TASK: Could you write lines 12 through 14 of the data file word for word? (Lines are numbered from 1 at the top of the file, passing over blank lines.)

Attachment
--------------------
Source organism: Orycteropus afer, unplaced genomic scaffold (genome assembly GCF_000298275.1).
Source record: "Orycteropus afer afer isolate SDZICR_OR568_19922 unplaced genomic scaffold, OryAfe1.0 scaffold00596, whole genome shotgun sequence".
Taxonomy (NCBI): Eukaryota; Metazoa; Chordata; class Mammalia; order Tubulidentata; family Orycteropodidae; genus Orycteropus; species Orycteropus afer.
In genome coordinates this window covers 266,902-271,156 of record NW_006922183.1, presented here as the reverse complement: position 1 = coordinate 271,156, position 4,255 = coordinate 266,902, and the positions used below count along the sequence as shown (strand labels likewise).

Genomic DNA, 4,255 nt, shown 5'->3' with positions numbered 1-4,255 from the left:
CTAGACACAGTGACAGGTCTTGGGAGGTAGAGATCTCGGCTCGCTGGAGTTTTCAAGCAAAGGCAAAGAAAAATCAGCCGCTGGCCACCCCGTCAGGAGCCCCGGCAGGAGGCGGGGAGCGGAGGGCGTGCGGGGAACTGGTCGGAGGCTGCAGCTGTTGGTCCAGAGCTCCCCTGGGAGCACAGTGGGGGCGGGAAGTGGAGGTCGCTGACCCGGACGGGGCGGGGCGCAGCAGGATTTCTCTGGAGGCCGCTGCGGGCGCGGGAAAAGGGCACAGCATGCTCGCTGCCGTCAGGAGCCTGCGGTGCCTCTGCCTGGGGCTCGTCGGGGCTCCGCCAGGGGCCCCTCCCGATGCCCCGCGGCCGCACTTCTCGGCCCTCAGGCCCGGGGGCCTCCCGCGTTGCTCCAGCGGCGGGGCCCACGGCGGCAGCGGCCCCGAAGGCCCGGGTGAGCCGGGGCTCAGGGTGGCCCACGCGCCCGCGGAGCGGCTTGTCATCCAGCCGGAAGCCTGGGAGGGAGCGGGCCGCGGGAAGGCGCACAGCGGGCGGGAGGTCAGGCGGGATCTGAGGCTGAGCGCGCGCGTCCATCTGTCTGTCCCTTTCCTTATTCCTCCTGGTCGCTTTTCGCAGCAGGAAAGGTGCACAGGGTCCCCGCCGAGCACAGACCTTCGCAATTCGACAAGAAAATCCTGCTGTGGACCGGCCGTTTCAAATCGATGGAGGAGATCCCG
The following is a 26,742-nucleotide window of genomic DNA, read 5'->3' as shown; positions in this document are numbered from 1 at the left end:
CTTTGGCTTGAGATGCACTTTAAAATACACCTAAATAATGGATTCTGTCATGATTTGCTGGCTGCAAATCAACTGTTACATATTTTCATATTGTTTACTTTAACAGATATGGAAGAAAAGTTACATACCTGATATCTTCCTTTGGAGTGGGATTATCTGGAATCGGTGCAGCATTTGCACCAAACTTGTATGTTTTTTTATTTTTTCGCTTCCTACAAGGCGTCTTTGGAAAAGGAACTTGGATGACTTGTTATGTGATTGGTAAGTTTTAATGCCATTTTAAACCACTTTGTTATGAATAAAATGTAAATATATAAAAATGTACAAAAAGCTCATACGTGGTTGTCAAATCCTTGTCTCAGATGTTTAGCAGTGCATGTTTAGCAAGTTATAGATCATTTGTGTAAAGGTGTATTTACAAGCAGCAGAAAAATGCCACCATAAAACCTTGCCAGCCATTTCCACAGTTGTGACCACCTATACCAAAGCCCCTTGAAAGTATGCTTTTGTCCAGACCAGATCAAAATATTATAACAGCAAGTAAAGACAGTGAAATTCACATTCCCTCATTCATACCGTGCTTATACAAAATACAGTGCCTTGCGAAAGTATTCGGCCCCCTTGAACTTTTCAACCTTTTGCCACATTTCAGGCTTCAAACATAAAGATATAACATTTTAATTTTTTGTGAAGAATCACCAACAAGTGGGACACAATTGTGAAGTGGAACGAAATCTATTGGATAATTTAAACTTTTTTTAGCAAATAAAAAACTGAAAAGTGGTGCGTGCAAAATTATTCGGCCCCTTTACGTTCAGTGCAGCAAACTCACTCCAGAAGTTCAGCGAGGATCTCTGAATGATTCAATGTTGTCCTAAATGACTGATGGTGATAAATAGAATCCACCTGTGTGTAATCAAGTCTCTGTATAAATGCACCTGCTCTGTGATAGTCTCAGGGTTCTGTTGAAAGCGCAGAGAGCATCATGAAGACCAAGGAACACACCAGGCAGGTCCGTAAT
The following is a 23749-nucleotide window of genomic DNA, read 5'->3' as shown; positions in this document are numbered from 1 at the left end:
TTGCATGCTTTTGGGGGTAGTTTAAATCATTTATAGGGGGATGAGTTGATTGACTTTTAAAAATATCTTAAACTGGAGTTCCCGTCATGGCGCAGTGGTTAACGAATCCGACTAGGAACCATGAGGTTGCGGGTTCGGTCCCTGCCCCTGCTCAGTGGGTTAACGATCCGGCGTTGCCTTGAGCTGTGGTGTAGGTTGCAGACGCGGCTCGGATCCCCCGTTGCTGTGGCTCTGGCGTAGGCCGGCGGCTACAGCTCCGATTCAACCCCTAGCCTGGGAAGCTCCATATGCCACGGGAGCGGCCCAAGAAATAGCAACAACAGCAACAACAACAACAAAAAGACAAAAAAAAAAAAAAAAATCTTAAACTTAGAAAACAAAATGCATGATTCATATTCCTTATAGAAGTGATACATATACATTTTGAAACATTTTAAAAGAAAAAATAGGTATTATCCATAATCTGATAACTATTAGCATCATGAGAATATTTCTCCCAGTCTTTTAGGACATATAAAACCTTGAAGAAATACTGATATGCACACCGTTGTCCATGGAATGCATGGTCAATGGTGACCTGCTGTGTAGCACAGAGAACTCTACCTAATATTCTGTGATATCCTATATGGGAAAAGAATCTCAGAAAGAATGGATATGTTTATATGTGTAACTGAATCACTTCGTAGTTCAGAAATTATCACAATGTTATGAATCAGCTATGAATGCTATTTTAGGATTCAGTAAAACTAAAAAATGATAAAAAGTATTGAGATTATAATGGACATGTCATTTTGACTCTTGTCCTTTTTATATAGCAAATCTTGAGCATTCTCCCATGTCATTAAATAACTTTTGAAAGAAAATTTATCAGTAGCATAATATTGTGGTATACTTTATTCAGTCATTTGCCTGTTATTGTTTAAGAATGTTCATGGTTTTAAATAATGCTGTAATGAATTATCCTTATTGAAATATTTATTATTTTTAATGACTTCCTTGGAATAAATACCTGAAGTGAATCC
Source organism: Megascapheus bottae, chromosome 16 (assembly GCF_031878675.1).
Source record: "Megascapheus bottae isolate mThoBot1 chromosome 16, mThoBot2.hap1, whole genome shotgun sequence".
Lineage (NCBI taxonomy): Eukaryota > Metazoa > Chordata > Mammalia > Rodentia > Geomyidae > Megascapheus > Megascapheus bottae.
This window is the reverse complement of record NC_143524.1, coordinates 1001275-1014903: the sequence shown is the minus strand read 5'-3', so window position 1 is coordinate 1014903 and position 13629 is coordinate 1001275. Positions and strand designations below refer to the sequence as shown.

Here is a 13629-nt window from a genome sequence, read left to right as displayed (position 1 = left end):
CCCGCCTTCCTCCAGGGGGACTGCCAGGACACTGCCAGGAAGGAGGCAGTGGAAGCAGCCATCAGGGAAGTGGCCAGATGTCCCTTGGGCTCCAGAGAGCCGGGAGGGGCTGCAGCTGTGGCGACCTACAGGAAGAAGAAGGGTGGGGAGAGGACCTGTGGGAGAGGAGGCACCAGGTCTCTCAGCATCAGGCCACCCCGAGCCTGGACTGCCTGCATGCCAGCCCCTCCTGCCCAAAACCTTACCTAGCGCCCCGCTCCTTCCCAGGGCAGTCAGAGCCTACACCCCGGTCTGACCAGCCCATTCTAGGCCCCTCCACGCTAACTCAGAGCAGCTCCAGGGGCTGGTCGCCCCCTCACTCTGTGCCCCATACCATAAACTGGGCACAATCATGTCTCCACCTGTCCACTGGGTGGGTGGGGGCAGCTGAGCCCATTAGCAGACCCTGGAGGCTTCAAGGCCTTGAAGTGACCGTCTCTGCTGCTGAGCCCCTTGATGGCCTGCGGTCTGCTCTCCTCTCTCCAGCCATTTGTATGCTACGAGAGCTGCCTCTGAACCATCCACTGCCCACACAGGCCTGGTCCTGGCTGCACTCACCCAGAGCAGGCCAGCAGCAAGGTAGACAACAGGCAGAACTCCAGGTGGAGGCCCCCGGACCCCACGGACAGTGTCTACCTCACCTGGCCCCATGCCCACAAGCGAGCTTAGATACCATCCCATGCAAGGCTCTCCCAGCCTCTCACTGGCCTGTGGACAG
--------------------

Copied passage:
Source record: "Megascapheus bottae isolate mThoBot1 chromosome 16, mThoBot2.hap1, whole genome shotgun sequence".
Lineage (NCBI taxonomy): Eukaryota > Metazoa > Chordata > Mammalia > Rodentia > Geomyidae > Megascapheus > Megascapheus bottae.
This window is the reverse complement of record NC_143524.1, coordinates 1001275-1014903: the sequence shown is the minus strand read 5'-3', so window position 1 is coordinate 1014903 and position 13629 is coordinate 1001275. Positions and strand designations below refer to the sequence as shown.